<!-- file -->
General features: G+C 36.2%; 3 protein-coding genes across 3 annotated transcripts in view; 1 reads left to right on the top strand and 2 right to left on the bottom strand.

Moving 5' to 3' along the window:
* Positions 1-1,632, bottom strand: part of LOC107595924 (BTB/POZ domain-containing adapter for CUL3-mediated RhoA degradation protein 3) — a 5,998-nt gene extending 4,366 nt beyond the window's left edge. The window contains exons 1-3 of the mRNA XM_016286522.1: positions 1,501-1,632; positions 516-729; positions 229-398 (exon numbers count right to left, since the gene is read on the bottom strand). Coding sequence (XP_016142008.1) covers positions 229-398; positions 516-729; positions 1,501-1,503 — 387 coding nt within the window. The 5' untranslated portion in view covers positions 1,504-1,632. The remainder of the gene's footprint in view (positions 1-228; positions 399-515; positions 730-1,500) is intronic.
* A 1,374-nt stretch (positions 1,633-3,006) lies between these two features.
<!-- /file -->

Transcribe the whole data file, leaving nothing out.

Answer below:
General features: G+C 36.2%; 3 protein-coding genes across 3 annotated transcripts in view; 1 reads left to right on the top strand and 2 right to left on the bottom strand.

Moving 5' to 3' along the window:
* Positions 1-1,632, bottom strand: part of LOC107595924 (BTB/POZ domain-containing adapter for CUL3-mediated RhoA degradation protein 3) — a 5,998-nt gene extending 4,366 nt beyond the window's left edge. The window contains exons 1-3 of the mRNA XM_016286522.1: positions 1,501-1,632; positions 516-729; positions 229-398 (exon numbers count right to left, since the gene is read on the bottom strand). Coding sequence (XP_016142008.1) covers positions 229-398; positions 516-729; positions 1,501-1,503 — 387 coding nt within the window. The 5' untranslated portion in view covers positions 1,504-1,632. The remainder of the gene's footprint in view (positions 1-228; positions 399-515; positions 730-1,500) is intronic.
* A 1,374-nt stretch (positions 1,633-3,006) lies between these two features.